Base your decision on trust, yield consistency, stress triggers and more
Today’s rapid-fire seed technology has made corn and soybean producers more dependent on seed company reps and third-party data when making seed selections. With the average lifespan of a new hybrid less than three years, there’s not much time to plant on-farm test plots to see how a hybrid or soybean variety will perform.
One of the most important steps in the seed selection process is working with a trusted seed company rep. "If you are happy with yield and service, not much needs to change. All of the seed companies have some great genetics," says Nathan Mueller, South Dakota State University (SDSU) Extension agronomist.
It’s in the best interest of the seed company to recommend appropriate seed technologies. "If a hybrid doesn’t perform, a producer will drop the hybrid, for sure, and maybe even the seed company," explains Joe Lauer, University of Wisconsin agronomist.
Producers should not blindly trust the seed company, though. They need to search out objective, third-party yield data, either from university seed testing programs or independent testing firms such as Farmer’s Independent Research of Seed Technologies (F.I.R.S.T.), an association of producers testing seed in 15 states.
"Most seed reps should welcome the discussion of third-party results," Mueller says. "You can pull the data up on the Internet together and print it off. The results will need to be interpreted and discussed."
Strategy plan. While producers can still learn from on-farm trials, Lauer no longer recommends personal experience as the sole decision-making factor. Instead, he says look at third-party data from at least three or four locations, and then average the results.
"It’s not all about yield," Mueller says, "but yield is the most important trait selection. In SDSU trials, the average difference between the lowest- and highest-yielding products were 49 bu. per acre for corn and 15 bu. per acre for soybeans in 2011 and 2012."
In Wisconsin and Ohio, the differences have been even greater. The results of 867 trials conducted since 1973 in Wisconsin show a 70-bu. average difference between the highest- and lowest-yielding corn hybrid. In Ohio trials, the differences for corn have been as large as 70 bu. per acre.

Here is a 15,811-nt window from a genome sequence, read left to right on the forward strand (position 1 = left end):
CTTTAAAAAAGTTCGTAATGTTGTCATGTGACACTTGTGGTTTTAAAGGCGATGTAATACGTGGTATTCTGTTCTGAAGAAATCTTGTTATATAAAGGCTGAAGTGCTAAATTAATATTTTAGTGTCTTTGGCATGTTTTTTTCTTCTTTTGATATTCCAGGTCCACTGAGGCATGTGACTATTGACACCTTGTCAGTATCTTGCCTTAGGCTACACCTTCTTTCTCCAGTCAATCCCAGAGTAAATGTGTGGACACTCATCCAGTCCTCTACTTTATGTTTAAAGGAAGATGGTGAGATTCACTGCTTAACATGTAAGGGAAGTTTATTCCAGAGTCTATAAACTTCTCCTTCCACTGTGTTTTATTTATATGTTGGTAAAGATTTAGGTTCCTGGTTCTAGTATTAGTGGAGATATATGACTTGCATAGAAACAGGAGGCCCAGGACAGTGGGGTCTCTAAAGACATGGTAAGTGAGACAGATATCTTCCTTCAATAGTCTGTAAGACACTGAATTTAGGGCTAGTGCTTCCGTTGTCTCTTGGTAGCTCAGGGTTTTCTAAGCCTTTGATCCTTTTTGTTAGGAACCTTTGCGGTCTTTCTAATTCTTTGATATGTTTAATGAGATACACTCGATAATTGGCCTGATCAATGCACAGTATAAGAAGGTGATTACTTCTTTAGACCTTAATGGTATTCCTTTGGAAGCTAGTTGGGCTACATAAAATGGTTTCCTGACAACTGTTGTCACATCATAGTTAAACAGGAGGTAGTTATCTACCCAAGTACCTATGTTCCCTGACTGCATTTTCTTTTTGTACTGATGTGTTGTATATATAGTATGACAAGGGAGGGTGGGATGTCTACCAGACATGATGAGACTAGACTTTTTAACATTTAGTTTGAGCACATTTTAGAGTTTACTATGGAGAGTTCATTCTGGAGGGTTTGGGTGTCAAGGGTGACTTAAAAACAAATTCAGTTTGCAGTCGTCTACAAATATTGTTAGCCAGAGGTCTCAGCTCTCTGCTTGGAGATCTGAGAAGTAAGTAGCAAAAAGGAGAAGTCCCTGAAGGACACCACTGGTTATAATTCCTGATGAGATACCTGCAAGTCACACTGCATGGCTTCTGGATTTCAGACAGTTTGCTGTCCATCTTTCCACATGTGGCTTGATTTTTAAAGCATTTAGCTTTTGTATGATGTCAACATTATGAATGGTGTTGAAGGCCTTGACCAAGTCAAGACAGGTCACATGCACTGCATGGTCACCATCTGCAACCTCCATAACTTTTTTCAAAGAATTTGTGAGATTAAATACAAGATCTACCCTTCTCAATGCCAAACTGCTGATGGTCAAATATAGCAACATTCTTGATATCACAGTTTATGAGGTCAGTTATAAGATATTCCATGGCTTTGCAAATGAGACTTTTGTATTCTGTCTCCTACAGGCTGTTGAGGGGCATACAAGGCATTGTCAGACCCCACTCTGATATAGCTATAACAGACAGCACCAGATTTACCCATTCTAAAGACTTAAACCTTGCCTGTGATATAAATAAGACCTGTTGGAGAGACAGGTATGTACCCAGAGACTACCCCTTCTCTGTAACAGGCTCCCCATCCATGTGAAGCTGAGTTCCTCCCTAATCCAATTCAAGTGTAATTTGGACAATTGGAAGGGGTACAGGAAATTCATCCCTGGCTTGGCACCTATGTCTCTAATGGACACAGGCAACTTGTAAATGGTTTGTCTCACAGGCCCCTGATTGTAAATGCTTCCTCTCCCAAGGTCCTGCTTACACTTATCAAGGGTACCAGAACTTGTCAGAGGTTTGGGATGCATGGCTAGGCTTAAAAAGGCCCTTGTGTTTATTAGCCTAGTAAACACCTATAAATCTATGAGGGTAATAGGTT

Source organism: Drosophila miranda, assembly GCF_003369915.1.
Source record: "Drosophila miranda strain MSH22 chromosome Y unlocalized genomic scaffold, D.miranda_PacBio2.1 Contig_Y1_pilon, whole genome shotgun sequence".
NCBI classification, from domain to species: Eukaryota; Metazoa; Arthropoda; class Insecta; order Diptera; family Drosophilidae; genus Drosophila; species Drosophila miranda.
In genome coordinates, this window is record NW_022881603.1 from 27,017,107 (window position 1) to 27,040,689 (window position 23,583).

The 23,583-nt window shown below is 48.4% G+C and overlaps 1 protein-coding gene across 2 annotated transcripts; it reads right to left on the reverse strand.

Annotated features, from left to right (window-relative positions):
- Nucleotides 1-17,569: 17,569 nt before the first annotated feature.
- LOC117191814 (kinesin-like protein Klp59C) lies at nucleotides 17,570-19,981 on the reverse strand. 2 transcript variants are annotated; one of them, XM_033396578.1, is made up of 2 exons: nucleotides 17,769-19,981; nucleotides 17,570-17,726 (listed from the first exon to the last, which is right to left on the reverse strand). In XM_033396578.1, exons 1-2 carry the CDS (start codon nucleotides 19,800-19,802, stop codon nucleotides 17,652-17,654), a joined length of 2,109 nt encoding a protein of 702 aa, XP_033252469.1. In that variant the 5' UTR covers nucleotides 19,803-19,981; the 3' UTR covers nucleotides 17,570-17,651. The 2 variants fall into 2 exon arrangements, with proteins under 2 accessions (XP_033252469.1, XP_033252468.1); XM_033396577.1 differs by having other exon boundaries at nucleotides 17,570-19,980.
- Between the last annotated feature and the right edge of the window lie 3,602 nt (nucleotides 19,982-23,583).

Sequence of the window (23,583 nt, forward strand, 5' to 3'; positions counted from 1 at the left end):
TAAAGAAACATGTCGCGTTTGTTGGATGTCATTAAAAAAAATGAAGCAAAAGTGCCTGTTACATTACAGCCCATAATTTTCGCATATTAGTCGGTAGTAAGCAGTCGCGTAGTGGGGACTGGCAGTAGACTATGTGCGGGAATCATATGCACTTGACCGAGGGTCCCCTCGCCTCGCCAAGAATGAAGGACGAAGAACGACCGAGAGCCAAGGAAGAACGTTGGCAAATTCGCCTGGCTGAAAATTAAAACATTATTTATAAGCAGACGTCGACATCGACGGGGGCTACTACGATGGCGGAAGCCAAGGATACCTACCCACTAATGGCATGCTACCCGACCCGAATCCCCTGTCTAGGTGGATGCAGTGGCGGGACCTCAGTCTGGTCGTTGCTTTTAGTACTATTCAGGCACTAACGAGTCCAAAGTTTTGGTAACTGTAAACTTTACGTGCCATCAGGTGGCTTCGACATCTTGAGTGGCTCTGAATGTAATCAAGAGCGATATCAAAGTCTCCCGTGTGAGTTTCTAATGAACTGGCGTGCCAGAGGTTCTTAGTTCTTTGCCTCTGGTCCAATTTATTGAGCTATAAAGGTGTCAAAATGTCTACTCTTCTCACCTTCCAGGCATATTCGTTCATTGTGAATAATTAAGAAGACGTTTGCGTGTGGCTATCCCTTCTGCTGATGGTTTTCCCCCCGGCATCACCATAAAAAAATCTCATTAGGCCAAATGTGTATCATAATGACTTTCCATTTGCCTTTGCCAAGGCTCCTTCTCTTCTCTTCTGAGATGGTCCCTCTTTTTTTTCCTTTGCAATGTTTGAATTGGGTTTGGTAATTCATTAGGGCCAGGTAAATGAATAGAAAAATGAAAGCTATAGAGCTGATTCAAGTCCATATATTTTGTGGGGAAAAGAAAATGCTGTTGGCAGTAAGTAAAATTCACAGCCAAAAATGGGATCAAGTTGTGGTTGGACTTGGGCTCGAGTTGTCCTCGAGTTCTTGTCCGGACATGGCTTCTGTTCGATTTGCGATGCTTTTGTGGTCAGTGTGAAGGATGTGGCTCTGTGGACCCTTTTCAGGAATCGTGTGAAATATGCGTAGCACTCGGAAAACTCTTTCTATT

Yet the low-yielding hybrids must have performed at least average for the seed company to introduce them, says Peter Thomison, agronomist with The Ohio State University.
Consistency is key. Thomison recommends choosing hybrids that have performed consistently across three to four locations and for multiple years.
"There’s a tremendous turnover rate in hybrids," he says. In recent years, only about 25% of hybrids have been tested for two years, and fewer than 10% make it three years. Thus, the number of hybrids with multiyear data has significantly decreased.
Choosing a hybrid because it contains the most stacked transgenic traits will not ensure high yields. "Look for yield consistency across environments," Thomison advises.
Selecting a mix of hybrids that differ in maturity can reduce the risk of major yield loss from environmental stresses such as drought and record-high temperatures. In addition, corn farmers need to select for grain moisture (grain drydown), standability, different environmental conditions, yield-limiting factors such as disease and insects, and how a hybrid performs under various management practices.
For soybeans, Lauer says the three top concerns should be yield, pest resistance and lodging—in that order. Selling into the export market might also factor into the equation.
Pairing the right seed with the right field can be intimidating—knowing the potential that’s waiting to be tapped. The good news is there are people and data ready and waiting to arm you with the means to make an informed decision.
For a compilation of corn and soybean performance trials from across the country, visit www.FarmJournal.com/yield_results.